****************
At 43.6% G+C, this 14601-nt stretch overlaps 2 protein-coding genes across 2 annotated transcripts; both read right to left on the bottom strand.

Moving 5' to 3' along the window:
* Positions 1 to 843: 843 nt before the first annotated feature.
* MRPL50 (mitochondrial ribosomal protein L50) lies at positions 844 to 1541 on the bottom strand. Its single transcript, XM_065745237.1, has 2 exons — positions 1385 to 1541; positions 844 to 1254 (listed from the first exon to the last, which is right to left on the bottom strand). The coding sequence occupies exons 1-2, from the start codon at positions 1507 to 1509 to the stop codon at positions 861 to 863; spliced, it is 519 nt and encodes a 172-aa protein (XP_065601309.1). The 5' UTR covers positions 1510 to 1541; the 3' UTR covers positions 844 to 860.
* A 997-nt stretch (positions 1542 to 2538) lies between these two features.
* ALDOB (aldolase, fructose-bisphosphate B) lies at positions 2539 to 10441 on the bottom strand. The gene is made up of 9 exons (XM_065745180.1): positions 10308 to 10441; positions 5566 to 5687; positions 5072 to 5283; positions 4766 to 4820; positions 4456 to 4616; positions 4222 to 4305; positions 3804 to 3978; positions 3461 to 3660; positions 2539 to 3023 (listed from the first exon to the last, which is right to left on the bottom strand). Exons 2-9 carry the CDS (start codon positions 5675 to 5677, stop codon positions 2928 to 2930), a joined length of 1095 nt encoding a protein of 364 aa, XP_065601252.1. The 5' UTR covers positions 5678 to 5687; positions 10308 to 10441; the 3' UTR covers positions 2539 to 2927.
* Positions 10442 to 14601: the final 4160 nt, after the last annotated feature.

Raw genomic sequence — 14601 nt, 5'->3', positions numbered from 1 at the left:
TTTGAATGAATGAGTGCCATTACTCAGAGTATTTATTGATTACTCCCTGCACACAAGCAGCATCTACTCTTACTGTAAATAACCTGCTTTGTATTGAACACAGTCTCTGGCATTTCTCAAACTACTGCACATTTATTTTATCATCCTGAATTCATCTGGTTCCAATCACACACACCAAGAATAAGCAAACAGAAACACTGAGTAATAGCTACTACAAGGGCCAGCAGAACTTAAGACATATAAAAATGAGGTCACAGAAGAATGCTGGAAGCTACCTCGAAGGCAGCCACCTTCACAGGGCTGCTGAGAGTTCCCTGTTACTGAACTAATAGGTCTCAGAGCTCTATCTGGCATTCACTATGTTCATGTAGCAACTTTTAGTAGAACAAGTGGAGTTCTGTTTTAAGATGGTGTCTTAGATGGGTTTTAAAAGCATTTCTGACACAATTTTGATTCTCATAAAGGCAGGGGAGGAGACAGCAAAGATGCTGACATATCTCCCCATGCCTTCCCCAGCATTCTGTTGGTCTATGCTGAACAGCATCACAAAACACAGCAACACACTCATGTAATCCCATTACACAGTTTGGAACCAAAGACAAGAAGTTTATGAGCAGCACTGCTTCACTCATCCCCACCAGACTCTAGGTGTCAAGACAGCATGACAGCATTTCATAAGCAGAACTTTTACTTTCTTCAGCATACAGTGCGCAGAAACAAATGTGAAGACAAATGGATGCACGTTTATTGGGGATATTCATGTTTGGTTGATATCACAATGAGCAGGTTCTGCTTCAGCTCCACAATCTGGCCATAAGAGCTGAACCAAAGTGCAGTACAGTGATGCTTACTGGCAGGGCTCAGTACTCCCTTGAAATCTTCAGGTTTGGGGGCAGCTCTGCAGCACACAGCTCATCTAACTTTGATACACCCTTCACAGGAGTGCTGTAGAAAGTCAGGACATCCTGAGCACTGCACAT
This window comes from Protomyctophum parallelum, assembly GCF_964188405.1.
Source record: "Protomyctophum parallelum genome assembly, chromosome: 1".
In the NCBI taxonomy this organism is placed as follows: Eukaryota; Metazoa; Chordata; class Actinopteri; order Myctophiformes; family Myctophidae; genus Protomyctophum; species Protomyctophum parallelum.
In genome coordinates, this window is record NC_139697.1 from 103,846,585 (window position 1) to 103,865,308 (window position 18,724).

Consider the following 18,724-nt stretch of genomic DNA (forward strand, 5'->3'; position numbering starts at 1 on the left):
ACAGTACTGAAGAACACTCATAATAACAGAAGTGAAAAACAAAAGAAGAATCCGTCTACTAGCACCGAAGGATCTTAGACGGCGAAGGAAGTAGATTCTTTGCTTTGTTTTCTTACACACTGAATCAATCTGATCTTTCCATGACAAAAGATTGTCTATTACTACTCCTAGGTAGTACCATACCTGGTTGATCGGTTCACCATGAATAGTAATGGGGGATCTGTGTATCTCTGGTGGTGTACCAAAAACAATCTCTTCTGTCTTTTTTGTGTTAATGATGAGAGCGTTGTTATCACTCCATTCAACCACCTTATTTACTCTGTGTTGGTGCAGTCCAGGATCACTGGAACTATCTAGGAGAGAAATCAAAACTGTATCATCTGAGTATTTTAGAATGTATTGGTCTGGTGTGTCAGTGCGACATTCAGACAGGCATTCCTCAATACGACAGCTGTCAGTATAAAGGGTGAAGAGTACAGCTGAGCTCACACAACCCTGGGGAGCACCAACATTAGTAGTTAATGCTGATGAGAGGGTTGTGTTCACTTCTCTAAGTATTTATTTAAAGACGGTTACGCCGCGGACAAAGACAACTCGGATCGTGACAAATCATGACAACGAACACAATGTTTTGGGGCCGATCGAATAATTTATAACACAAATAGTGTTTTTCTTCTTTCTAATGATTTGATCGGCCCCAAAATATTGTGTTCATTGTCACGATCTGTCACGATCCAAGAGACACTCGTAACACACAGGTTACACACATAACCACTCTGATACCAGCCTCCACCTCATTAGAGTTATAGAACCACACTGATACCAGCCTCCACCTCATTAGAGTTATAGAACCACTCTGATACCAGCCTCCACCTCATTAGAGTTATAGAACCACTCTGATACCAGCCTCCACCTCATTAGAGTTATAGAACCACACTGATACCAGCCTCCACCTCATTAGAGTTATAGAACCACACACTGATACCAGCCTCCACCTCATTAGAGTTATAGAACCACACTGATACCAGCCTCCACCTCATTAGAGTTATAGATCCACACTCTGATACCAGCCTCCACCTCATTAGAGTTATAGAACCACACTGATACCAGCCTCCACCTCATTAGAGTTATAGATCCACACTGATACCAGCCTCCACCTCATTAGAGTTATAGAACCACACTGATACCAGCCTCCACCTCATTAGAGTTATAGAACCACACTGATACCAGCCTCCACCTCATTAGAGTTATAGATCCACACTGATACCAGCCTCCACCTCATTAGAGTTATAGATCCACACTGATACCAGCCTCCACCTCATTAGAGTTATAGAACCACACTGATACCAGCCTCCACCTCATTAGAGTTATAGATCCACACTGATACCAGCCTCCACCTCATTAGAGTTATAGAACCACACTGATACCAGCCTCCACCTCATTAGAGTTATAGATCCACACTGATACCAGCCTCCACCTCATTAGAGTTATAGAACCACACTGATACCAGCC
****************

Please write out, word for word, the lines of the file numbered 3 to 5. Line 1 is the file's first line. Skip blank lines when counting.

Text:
* Positions 1 to 843: 843 nt before the first annotated feature.
* MRPL50 (mitochondrial ribosomal protein L50) lies at positions 844 to 1541 on the bottom strand. Its single transcript, XM_065745237.1, has 2 exons — positions 1385 to 1541; positions 844 to 1254 (listed from the first exon to the last, which is right to left on the bottom strand). The coding sequence occupies exons 1-2, from the start codon at positions 1507 to 1509 to the stop codon at positions 861 to 863; spliced, it is 519 nt and encodes a 172-aa protein (XP_065601309.1). The 5' UTR covers positions 1510 to 1541; the 3' UTR covers positions 844 to 860.
* A 997-nt stretch (positions 1542 to 2538) lies between these two features.